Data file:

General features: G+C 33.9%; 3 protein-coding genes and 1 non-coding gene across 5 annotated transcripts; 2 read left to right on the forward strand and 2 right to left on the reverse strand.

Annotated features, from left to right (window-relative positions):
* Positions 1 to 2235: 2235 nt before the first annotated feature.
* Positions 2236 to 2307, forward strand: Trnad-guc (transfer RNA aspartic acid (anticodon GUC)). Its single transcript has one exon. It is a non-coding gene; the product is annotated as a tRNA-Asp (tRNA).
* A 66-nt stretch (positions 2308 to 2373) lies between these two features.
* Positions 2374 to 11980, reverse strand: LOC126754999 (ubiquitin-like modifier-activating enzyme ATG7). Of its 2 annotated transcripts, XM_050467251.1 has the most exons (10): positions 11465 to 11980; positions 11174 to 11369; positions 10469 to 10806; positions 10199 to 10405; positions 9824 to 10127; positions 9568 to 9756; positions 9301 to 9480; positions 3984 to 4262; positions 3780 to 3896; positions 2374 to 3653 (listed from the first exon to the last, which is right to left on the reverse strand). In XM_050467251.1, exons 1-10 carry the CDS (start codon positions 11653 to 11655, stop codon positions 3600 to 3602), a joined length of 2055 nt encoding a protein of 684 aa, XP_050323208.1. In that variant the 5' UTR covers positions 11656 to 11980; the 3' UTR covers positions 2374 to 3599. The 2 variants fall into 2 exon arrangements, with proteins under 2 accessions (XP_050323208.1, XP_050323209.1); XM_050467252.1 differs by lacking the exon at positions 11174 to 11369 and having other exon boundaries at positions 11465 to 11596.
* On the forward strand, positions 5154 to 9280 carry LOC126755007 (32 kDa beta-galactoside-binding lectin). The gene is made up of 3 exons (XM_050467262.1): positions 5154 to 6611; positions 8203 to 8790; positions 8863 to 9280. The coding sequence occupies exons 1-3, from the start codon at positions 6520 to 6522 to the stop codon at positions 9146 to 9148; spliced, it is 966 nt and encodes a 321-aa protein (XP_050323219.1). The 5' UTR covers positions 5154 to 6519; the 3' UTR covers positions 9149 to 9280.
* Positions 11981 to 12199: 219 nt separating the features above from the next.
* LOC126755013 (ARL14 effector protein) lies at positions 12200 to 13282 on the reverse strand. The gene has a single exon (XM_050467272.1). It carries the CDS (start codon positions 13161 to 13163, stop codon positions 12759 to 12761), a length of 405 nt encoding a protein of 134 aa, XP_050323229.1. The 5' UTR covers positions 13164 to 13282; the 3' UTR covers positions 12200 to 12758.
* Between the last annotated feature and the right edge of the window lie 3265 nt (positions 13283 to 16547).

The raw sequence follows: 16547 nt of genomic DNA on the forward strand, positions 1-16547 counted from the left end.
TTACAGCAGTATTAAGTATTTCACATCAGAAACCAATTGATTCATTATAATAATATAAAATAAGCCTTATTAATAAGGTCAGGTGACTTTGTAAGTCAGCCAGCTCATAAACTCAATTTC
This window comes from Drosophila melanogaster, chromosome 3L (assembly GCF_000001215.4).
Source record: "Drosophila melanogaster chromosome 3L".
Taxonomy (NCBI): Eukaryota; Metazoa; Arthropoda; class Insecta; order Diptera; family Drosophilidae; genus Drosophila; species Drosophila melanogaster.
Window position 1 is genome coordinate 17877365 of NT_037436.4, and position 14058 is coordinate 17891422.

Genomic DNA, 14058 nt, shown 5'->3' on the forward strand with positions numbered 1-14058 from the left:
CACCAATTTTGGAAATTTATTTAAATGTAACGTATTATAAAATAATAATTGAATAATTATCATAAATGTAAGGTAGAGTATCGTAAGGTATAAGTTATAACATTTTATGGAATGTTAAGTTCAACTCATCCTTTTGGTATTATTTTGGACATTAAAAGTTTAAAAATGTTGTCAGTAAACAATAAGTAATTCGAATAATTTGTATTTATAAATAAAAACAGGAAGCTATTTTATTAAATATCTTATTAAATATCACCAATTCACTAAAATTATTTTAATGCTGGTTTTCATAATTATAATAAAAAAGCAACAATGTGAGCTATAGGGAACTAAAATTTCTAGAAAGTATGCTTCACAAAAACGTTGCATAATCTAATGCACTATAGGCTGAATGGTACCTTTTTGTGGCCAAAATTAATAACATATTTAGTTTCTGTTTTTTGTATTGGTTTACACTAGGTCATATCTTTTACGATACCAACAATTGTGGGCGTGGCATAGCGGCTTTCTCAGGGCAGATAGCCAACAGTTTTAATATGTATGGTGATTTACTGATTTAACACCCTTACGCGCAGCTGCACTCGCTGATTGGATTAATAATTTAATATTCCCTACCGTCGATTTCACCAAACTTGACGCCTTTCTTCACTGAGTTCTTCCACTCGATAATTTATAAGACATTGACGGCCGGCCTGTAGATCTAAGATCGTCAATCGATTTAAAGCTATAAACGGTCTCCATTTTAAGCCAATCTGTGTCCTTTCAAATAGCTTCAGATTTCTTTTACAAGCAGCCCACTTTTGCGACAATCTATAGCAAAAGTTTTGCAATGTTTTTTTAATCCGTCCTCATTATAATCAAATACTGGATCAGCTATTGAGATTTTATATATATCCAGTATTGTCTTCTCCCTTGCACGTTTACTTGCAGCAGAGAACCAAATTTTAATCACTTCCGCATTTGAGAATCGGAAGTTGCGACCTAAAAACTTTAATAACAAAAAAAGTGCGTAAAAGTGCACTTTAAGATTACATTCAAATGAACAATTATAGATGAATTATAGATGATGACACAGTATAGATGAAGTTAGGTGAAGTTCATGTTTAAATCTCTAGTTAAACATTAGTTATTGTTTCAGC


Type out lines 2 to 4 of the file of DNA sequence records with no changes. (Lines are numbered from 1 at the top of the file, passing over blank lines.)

Annotated features, from left to right (window-relative positions):
* Positions 1 to 2235: 2235 nt before the first annotated feature.
* Positions 2236 to 2307, forward strand: Trnad-guc (transfer RNA aspartic acid (anticodon GUC)). Its single transcript has one exon. It is a non-coding gene; the product is annotated as a tRNA-Asp (tRNA).